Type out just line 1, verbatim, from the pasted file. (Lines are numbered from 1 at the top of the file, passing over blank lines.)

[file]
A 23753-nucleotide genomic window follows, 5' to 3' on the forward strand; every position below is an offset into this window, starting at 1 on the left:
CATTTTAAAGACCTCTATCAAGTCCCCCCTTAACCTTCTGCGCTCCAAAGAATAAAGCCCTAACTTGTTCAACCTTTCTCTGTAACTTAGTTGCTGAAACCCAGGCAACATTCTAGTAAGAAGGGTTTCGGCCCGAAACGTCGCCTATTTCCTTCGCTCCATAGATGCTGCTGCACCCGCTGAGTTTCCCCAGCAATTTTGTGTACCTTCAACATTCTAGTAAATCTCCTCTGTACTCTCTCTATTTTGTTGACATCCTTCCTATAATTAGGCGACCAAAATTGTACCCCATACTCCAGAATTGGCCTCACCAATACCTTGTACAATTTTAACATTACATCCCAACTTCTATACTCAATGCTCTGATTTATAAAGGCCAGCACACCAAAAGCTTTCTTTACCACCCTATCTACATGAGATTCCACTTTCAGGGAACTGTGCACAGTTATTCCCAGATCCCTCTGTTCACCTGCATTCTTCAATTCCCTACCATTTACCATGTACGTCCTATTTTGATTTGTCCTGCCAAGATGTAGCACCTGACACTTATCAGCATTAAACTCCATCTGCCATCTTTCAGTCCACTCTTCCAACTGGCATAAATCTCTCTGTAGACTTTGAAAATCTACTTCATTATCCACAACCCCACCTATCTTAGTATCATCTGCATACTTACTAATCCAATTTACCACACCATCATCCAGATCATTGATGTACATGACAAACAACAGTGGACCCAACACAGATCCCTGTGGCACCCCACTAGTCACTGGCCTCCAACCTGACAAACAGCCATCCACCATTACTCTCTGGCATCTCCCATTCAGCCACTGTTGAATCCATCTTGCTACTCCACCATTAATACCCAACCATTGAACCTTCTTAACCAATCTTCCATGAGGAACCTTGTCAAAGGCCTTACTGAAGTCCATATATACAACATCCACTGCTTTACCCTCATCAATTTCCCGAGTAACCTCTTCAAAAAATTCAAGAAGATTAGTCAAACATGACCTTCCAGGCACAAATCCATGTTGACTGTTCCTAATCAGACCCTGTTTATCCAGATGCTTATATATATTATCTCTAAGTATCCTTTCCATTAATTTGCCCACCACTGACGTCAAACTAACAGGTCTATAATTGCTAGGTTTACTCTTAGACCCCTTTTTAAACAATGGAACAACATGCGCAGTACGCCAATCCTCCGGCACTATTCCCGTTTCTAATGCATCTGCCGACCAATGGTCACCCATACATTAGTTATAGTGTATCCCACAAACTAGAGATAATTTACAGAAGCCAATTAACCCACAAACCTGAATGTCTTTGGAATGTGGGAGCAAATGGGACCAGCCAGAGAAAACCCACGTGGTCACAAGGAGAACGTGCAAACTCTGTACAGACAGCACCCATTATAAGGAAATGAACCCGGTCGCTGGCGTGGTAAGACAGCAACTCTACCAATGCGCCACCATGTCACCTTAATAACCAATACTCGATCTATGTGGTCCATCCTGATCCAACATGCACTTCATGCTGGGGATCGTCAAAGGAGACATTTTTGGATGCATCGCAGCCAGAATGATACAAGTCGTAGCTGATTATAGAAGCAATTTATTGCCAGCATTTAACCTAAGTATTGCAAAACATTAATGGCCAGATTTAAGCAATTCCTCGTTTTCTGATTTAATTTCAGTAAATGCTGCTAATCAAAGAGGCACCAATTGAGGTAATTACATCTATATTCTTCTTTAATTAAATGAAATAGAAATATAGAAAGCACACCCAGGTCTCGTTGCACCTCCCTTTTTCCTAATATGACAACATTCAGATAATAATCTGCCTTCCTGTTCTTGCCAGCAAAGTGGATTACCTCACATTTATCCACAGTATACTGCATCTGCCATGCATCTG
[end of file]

A 23753-nucleotide genomic window follows, 5' to 3' on the forward strand; every position below is an offset into this window, starting at 1 on the left: